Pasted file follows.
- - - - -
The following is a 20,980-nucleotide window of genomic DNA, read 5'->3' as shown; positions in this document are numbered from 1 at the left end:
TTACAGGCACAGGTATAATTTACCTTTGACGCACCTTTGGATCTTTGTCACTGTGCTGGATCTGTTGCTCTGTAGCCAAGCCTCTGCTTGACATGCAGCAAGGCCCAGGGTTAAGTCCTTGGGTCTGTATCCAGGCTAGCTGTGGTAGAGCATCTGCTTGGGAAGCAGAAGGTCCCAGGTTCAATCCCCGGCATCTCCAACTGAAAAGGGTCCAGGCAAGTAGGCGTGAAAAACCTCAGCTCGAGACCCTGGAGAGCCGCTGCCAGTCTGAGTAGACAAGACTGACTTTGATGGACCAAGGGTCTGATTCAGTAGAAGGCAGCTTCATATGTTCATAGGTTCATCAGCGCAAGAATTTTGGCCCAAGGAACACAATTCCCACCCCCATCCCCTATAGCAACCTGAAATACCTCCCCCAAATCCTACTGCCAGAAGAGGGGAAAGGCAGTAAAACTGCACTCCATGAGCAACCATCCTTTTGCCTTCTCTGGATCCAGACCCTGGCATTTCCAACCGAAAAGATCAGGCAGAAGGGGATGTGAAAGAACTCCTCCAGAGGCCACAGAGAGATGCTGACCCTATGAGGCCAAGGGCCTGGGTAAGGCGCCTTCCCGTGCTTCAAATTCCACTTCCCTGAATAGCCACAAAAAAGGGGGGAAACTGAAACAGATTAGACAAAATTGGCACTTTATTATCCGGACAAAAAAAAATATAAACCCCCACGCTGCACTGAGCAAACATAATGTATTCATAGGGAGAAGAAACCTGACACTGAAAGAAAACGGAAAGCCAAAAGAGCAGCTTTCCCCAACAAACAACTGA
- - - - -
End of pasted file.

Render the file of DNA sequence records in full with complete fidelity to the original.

The following is a 20,980-nucleotide window of genomic DNA, read 5'->3' as shown; positions in this document are numbered from 1 at the left end:
TTACAGGCACAGGTATAATTTACCTTTGACGCACCTTTGGATCTTTGTCACTGTGCTGGATCTGTTGCTCTGTAGCCAAGCCTCTGCTTGACATGCAGCAAGGCCCAGGGTTAAGTCCTTGGGTCTGTATCCAGGCTAGCTGTGGTAGAGCATCTGCTTGGGAAGCAGAAGGTCCCAGGTTCAATCCCCGGCATCTCCAACTGAAAAGGGTCCAGGCAAGTAGGCGTGAAAAACCTCAGCTCGAGACCCTGGAGAGCCGCTGCCAGTCTGAGTAGACAAGACTGACTTTGATGGACCAAGGGTCTGATTCAGTAGAAGGCAGCTTCATATGTTCATAGGTTCATCAGCGCAAGAATTTTGGCCCAAGGAACACAATTCCCACCCCCATCCCCTATAGCAACCTGAAATACCTCCCCCAAATCCTACTGCCAGAAGAGGGGAAAGGCAGTAAAACTGCACTCCATGAGCAACCATCCTTTTGCCTTCTCTGGATCCAGACCCTGGCATTTCCAACCGAAAAGATCAGGCAGAAGGGGATGTGAAAGAACTCCTCCAGAGGCCACAGAGAGATGCTGACCCTATGAGGCCAAGGGCCTGGGTAAGGCGCCTTCCCGTGCTTCAAATTCCACTTCCCTGAATAGCCACAAAAAAGGGGGGAAACTGAAACAGATTAGACAAAATTGGCACTTTATTATCCGGACAAAAAAAAATATAAACCCCCACGCTGCACTGAGCAAACATAATGTATTCATAGGGAGAAGAAACCTGACACTGAAAGAAAACGGAAAGCCAAAAGAGCAGCTTTCCCCAACAAACAACTGA